Finally, a quiet victory for Cubs
Lilly's strong start cools off Dodgers
CHICAGO - Ted Lilly had no reason to argue with umpires yesterday.
Four days after getting thrown out of a game he wasn't even pitching for arguing balls and strikes, the Cubs' lefthander threw seven strong innings and got a win over the team with the best record in the majors.
Koyie Hill homered and Kosuke Fukudome hit a tiebreaking sacrifice fly in the seventh, rallying Chicago over the Los Angeles Dodgers, 2-1.
After a wild week in which Lilly jumped the dugout railing to yell at umpire Bob Davidson, Ryan Dempster attacked a dugout Gatorade machine, and Carlos Zambrano threw an all-time temper tantrum, the Cubs needed a quiet, solid performance from a starter.
"Obviously we haven't been playing real well, so it's been emotional," Lilly said.
Lilly (6-4) and Dodgers starter Chad Billingsley (6-3) each opened with six scoreless innings. Cubs manager Lou Piniella called Lilly's performance "professional," a high compliment on a Cubs team that has teetered on the edge while fighting to stay above .500.
"I've got a lot of work left to do," Lilly said. "I'm happy today with the way we competed and the way I threw the ball."
Matt Kemp hit his fifth home run for the Dodgers, with two outs in the top of the seventh. The Cubs bounced back in the bottom half and ended Los Angeles's four-game winning streak.
"Both guys certainly didn't deserve to lose. Billingsley pitched his tail off again. I know how tough Lilly can be," Dodgers manager Joe Torre said.
Hill led off the Cubs' seventh with his second homer, just over the wall in right. With one out, pinch hitter Jake Fox, Alfonso Soriano, and Bobby Scales all singled to load the bases for Fukudome, who flied to center.
This was a rare low-scoring win for the Cubs, who are now 1-19 when scoring fewer than four runs.
"We had some chances early in the game, but we didn't take advantage of them," Piniella said. "Finally we got a couple runs there in the seventh inning and we got Ted Lilly a nice, deserved win. He pitched very well."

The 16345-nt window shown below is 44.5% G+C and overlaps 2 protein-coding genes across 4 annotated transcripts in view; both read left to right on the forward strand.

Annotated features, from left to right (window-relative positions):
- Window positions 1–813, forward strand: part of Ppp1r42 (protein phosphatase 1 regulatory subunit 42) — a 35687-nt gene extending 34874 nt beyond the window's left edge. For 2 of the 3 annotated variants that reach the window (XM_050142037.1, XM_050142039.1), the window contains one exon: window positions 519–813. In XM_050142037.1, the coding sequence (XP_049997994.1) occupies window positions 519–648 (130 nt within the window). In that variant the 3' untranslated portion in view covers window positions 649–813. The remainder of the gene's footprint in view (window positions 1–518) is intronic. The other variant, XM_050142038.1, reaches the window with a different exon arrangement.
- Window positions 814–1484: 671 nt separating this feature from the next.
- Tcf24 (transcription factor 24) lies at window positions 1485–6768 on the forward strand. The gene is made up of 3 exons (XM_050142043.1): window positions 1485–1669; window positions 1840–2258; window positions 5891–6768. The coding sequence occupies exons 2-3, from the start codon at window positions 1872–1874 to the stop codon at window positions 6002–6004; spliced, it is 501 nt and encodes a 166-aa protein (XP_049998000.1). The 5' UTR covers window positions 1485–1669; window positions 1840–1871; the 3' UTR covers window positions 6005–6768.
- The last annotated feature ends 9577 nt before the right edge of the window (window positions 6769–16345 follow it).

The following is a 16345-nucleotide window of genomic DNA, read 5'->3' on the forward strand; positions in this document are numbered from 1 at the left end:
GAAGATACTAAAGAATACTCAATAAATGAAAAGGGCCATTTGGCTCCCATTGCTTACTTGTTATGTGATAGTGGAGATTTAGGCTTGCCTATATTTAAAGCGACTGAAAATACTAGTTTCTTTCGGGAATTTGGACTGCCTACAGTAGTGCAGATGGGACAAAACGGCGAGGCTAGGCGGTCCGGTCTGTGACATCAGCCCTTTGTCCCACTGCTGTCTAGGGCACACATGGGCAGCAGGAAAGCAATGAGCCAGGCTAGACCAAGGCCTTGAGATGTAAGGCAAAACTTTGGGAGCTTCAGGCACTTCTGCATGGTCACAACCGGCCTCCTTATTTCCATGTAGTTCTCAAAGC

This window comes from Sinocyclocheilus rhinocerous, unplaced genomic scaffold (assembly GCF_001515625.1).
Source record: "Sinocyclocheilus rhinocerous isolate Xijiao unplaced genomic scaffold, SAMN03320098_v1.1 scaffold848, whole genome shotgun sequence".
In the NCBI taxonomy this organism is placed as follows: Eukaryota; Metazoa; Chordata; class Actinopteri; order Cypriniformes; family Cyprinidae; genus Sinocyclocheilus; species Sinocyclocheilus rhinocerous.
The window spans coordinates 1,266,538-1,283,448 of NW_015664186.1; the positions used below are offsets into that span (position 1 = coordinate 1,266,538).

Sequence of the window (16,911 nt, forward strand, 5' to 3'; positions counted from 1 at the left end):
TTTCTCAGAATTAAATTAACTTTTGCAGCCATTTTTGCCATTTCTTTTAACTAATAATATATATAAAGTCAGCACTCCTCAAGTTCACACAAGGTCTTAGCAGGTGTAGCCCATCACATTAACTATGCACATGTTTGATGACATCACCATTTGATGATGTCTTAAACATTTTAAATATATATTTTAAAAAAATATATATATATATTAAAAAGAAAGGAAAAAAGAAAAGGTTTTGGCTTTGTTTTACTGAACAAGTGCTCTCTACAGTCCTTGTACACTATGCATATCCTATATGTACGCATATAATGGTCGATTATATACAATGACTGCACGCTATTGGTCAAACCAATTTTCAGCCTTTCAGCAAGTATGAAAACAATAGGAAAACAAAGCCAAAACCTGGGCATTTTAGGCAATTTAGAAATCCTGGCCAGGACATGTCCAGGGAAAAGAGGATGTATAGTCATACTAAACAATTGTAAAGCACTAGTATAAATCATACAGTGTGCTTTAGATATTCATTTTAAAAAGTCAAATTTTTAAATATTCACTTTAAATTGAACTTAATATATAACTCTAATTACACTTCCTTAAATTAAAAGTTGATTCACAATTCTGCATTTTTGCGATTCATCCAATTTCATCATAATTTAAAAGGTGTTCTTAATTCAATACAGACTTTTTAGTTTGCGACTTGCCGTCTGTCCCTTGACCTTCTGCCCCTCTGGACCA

Kevin Gregg pitched the ninth, holding on for his eighth save in nine chances. Andre Ethier singled with two outs and Kemp reached on Scales's error at third base, but Gregg got pinch hitter Mark Loretta to ground into a force play.
The umpires had to huddle in the eighth after reliever Carlos Marmol's pitch hit Juan Pierre, who was trying to bunt. Plate umpire Tim Timmons called it a strike and Pierre asked him to check with third base umpire Mark Wegner, who upheld the call.
Hill, the catcher, said he knew the pitch hit Pierre but kept quiet for obvious reasons. Piniella had a more concise take.
"All I know is it was strike two," the Cubs manager said.
Lilly, who had lost his previous two starts, gave up four hits in seven innings, striking out five and walking three.
Billingsley lost his second straight start. He allowed both runs and eight hits in seven innings, striking out seven.
"You've got to give credit to Ted Lilly," Billingsley said. "He pitched a great game, kept us off balance."
In this series, the Cubs are 1 for 17 with runners in scoring position, while the Dodgers are 1 for 11.